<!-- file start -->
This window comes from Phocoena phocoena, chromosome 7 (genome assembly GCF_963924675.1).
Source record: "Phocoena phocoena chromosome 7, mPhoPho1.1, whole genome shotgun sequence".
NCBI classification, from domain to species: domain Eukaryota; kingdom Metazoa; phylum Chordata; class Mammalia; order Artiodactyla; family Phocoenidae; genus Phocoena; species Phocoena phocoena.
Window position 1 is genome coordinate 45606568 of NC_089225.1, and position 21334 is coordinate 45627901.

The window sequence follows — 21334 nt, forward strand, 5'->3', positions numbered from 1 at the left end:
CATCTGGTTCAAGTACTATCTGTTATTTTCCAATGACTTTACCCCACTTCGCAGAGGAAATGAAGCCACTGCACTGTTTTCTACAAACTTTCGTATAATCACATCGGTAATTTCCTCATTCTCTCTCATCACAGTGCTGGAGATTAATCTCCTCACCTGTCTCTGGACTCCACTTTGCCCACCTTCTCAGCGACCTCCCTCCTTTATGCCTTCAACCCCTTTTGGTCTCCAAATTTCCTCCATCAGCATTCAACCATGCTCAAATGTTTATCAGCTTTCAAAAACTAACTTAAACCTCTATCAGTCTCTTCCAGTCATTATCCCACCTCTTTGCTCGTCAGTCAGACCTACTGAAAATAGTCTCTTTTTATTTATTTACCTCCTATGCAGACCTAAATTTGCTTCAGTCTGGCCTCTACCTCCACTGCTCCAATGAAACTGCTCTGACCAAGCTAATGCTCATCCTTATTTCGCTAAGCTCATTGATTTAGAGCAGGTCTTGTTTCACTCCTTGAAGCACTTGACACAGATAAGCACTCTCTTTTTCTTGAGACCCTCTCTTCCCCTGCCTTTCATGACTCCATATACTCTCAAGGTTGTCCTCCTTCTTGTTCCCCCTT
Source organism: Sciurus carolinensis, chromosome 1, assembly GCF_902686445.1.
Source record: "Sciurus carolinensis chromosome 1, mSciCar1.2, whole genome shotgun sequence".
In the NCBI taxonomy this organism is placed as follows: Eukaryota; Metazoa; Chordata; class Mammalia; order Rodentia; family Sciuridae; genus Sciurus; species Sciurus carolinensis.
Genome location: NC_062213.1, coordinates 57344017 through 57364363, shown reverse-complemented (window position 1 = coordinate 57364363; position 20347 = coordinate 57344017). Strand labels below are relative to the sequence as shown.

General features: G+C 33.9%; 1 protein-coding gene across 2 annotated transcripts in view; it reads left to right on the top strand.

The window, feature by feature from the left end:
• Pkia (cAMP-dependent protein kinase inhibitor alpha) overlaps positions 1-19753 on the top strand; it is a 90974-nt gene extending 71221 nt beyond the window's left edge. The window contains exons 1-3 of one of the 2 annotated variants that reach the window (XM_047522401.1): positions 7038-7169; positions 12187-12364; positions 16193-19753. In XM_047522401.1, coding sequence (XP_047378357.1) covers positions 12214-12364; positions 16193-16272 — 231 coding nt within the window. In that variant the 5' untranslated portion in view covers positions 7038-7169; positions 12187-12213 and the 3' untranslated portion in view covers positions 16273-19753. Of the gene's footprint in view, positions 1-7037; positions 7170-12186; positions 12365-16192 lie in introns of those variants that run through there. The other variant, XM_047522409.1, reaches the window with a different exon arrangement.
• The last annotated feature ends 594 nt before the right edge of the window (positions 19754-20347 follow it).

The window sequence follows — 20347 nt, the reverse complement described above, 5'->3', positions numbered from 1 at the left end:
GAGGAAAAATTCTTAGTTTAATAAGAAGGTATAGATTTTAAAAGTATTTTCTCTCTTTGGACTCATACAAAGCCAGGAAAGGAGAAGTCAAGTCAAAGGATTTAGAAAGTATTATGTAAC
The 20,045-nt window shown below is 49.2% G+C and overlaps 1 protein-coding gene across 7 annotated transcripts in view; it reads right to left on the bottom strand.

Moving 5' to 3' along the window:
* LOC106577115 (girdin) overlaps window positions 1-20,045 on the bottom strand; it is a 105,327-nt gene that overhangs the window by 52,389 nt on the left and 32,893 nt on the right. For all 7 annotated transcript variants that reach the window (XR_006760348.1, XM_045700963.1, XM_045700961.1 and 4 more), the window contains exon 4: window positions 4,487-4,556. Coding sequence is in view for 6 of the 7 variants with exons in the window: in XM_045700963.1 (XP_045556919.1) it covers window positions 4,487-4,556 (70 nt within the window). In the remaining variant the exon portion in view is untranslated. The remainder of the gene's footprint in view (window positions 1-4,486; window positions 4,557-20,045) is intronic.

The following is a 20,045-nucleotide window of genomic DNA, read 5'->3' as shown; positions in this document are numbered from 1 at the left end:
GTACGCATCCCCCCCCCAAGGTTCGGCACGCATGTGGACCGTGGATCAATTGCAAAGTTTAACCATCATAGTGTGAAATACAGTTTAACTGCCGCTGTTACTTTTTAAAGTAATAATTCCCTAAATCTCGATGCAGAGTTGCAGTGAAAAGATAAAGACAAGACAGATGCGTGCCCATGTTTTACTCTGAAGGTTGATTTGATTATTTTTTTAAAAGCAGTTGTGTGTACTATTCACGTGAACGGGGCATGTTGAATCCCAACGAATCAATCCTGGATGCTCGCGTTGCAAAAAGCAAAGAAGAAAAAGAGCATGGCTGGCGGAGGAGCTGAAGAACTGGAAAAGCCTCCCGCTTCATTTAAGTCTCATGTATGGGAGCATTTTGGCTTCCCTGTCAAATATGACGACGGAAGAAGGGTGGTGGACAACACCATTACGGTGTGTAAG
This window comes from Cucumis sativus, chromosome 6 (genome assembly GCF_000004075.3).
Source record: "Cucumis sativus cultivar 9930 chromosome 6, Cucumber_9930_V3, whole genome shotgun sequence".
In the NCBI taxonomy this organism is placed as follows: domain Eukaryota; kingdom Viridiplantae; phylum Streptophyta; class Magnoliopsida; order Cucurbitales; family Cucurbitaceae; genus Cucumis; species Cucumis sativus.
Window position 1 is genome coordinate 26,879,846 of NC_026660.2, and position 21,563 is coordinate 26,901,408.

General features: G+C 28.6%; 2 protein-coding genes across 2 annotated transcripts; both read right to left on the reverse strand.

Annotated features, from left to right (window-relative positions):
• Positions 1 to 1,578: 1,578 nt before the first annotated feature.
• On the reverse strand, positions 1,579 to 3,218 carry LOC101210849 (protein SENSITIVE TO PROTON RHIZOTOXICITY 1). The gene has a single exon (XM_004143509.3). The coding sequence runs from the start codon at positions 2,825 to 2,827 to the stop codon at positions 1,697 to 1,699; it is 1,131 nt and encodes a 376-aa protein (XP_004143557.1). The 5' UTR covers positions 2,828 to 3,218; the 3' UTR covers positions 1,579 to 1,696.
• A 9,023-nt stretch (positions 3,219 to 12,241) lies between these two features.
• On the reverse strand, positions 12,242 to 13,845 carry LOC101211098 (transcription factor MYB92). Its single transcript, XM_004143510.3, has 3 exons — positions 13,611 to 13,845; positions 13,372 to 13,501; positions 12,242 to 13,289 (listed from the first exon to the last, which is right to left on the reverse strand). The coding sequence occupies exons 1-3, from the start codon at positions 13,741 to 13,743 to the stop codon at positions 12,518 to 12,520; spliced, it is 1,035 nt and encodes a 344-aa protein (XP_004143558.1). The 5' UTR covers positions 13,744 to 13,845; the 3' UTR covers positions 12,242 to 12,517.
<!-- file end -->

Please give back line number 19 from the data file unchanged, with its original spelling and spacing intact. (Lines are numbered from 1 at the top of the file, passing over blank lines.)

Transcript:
* LOC106577115 (girdin) overlaps window positions 1-20,045 on the bottom strand; it is a 105,327-nt gene that overhangs the window by 52,389 nt on the left and 32,893 nt on the right. For all 7 annotated transcript variants that reach the window (XR_006760348.1, XM_045700963.1, XM_045700961.1 and 4 more), the window contains exon 4: window positions 4,487-4,556. Coding sequence is in view for 6 of the 7 variants with exons in the window: in XM_045700963.1 (XP_045556919.1) it covers window positions 4,487-4,556 (70 nt within the window). In the remaining variant the exon portion in view is untranslated. The remainder of the gene's footprint in view (window positions 1-4,486; window positions 4,557-20,045) is intronic.